General surgery residents prefer flexible work hours for patient care, education

November 14, 2016

CHICAGO (November 14, 2016): U.S. general surgery residents strongly prefer work hour policies that allow them the flexibility to work longer when needed to provide patient care over standard, more restrictive work schedules, according to results from a national survey conducted as part of the landmark Flexibility in Duty Hour Requirements for Surgical Trainees (FIRST) Trial. In fact, this preference for flexibility becomes even stronger as residents progress through their five years of training. The new analysis--a survey of more than 95 percent of the 3,700 surgeons in training who participated in the FIRST Trial--found that a striking 86 percent of surgical residents preferred flexible duty (work) hour policies over standard duty hours, or had no preference.

The survey findings appear online as an "article in press" on the Journal of the American College of Surgeons website in advance of print publication.

Some controversy has recently surrounded resident duty hour policies and the FIRST Trial's examination of adding flexibility to residents' work schedules. However, until the FIRST Trial, high-quality, national data did not exist regarding the impact of these policies on patient care and resident well-being. The FIRST Trial was the first national randomized trial to compare standard surgical resident duty hour requirements with more flexible policies. The proposal on November 4 from a task force of the Accreditation Council for Graduate Medical Education (ACGME) for changes to resident duty hour policies was prompted in part by results of the FIRST Trial.1

During the FIRST Trial, 59 general surgery residency programs adhered to standard duty hour policies, which the ACGME established in 2003 and 2011. The other 58 programs tested a flexible policy that waived certain ACGME rules on maximum shift lengths and mandatory time off between shifts, to allow the residents the flexibility to stay longer when needed to provide patient care or for educational opportunities. However, both groups were limited to an 80-hour workweek averaged over four weeks.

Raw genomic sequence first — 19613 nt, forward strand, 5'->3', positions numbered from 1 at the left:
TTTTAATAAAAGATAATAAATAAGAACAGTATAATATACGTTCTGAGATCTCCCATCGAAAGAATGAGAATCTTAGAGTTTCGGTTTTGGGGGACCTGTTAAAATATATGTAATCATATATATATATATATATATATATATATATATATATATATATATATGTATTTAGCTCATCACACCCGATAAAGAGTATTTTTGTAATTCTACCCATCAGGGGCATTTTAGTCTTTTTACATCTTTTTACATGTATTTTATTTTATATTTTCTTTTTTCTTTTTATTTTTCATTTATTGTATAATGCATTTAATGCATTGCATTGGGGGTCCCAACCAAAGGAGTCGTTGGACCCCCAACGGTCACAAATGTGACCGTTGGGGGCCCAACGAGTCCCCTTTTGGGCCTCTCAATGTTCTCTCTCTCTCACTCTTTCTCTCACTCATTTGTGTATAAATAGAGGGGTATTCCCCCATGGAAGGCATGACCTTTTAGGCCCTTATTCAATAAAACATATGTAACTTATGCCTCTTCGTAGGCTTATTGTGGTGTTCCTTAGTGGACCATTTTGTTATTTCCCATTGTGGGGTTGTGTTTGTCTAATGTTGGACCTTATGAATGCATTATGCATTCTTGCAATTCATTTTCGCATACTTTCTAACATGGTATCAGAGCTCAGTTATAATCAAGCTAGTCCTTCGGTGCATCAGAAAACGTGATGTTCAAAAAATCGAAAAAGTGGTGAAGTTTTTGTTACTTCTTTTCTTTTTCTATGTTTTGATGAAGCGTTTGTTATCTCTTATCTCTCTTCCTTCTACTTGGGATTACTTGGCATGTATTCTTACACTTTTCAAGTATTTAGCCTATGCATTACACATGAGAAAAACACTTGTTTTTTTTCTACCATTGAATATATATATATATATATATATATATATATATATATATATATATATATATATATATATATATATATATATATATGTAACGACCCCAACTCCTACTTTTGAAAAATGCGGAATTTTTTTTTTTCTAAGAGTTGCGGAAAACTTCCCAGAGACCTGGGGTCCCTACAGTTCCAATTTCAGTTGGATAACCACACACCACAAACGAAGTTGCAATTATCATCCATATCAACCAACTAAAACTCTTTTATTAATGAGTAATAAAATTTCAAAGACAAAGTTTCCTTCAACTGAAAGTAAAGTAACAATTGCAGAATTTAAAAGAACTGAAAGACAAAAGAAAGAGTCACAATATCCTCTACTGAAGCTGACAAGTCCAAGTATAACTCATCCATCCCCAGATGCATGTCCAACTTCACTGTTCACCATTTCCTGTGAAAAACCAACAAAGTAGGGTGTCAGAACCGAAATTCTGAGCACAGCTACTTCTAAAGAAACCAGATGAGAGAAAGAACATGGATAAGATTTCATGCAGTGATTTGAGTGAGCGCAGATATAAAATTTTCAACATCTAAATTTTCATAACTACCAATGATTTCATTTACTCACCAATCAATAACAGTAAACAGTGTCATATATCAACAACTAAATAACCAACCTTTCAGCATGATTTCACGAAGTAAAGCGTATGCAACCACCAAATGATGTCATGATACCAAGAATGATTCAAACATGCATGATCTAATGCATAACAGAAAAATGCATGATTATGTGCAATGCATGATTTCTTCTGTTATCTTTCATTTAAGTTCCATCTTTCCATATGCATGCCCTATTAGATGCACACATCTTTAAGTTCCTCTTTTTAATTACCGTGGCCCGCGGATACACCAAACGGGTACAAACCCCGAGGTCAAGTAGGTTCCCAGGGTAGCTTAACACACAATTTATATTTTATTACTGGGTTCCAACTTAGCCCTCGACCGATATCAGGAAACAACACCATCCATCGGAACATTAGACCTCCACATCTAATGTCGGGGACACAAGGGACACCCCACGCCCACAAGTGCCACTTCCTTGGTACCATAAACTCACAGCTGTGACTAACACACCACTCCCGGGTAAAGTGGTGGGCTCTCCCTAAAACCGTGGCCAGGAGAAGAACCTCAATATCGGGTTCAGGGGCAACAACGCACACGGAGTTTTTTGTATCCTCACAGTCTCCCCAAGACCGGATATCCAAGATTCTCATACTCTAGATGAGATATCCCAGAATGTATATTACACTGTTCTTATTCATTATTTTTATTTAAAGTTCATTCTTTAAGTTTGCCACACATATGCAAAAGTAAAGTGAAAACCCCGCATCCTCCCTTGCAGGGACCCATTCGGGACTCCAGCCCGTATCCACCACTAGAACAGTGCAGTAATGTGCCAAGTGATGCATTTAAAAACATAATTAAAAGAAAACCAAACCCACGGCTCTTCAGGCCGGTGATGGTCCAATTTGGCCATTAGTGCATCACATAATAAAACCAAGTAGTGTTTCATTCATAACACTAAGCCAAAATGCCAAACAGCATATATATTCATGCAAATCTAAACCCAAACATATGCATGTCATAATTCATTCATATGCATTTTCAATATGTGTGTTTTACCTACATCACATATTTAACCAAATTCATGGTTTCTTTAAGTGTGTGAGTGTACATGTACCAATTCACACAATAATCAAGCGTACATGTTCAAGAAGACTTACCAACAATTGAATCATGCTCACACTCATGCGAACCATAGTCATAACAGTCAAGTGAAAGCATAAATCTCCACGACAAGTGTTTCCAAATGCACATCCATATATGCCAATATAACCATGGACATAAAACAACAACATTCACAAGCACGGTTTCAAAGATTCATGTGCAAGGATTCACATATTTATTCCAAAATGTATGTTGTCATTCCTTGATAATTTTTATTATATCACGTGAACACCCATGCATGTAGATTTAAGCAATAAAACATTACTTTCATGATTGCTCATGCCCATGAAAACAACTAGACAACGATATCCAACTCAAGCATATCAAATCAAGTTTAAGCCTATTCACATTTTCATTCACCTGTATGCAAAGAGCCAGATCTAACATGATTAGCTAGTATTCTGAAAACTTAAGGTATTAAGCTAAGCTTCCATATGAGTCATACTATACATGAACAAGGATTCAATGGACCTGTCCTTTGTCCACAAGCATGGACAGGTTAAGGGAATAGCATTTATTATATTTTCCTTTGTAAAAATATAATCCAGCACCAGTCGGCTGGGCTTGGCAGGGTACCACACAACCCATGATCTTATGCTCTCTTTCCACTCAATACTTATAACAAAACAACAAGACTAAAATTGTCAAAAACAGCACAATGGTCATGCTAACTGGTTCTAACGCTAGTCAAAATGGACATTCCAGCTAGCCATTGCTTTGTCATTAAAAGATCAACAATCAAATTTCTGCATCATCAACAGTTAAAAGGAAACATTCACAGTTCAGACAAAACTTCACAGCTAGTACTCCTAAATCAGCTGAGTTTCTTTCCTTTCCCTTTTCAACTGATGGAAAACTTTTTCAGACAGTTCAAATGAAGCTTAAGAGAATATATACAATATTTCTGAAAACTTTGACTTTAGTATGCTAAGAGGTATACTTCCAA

Findings of the FIRST Trial2 published earlier this year in the New England Journal of Medicine demonstrated that easing current restrictions on surgical residents' schedules to allow for some flexibility did not worsen patient outcomes among general surgical patients and did not adversely affect overall resident well-being. Rather, residents in the flexible arm of the study noted several benefits with respect to patient care, continuity of care, and resident training.

This new survey analysis uncovers additional critical findings, as the researchers set out to determine if surgical residents within each study arm had different perceptions of patient safety, continuity of care, resident education and clinical training, and resident well-being at three distinct levels of training: interns (PGY-1), junior residents (PGY-2, PGY-3), and senior residents (PGY-4, PGY-5). [Note: PGY = Postgraduate Year of Training.]

"A striking finding from this new analysis is that the vast majority of residents at all levels preferred to work under flexible duty hour policies," said FIRST Trial principal investigator Karl Y. Bilimoria, MD, MS, FACS, Director of the Surgical Outcomes and Quality Improvement Center at Northwestern University Feinberg School of Medicine, Chicago. "If residents were in the flexible study arm, they appreciated flexible duty hours even more and expressed an even stronger preference for working under flexible duty hour policies."

During the FIRST Trial, survey data were collected in collaboration with the American Board of Surgery, which administered the survey to all residents who took the American Board of Surgery In-Training Examination (ABSITE®) in January 2015.

Key findings in the major domain areas of the survey follow.